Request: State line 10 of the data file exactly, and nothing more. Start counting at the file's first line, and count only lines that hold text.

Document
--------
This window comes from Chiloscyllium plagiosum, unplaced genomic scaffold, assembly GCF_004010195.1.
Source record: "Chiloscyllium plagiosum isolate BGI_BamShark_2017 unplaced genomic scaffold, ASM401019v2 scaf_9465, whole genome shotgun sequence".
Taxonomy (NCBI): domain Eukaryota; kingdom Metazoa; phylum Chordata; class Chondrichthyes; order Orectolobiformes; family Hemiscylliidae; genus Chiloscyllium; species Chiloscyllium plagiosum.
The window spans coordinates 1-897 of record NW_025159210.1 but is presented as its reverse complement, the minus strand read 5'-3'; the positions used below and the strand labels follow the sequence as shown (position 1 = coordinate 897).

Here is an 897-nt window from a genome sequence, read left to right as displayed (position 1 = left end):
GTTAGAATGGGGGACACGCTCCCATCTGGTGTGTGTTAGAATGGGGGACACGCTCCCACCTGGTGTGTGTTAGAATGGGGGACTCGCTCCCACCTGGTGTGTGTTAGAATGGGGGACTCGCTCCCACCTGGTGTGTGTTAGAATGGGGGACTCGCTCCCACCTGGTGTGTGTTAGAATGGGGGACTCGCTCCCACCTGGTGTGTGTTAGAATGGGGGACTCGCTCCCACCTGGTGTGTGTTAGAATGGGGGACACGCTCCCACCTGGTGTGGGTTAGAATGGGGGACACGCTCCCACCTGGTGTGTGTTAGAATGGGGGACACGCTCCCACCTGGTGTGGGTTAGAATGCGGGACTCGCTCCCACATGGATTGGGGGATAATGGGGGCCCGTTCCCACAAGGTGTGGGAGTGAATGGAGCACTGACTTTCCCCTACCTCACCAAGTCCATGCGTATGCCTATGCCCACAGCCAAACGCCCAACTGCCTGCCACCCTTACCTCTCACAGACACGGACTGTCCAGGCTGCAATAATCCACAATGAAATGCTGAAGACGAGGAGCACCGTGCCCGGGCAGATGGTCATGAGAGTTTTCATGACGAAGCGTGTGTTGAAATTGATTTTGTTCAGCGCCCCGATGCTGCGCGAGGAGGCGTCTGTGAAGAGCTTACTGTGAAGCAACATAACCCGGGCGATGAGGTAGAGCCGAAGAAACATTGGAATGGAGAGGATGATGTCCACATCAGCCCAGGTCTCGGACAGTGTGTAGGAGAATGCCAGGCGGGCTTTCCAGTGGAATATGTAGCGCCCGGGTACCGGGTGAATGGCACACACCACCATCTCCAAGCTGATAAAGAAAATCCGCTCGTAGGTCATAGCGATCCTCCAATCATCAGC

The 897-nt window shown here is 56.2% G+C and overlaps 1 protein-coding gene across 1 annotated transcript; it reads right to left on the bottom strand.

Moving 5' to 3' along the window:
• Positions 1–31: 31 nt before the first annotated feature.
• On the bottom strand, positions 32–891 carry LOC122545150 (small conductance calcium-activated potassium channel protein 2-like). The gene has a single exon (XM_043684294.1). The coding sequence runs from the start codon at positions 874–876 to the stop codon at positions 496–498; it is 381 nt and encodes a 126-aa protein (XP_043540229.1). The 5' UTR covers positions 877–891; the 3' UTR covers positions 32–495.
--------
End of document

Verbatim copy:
• On the bottom strand, positions 32–891 carry LOC122545150 (small conductance calcium-activated potassium channel protein 2-like). The gene has a single exon (XM_043684294.1). The coding sequence runs from the start codon at positions 874–876 to the stop codon at positions 496–498; it is 381 nt and encodes a 126-aa protein (XP_043540229.1). The 5' UTR covers positions 877–891; the 3' UTR covers positions 32–495.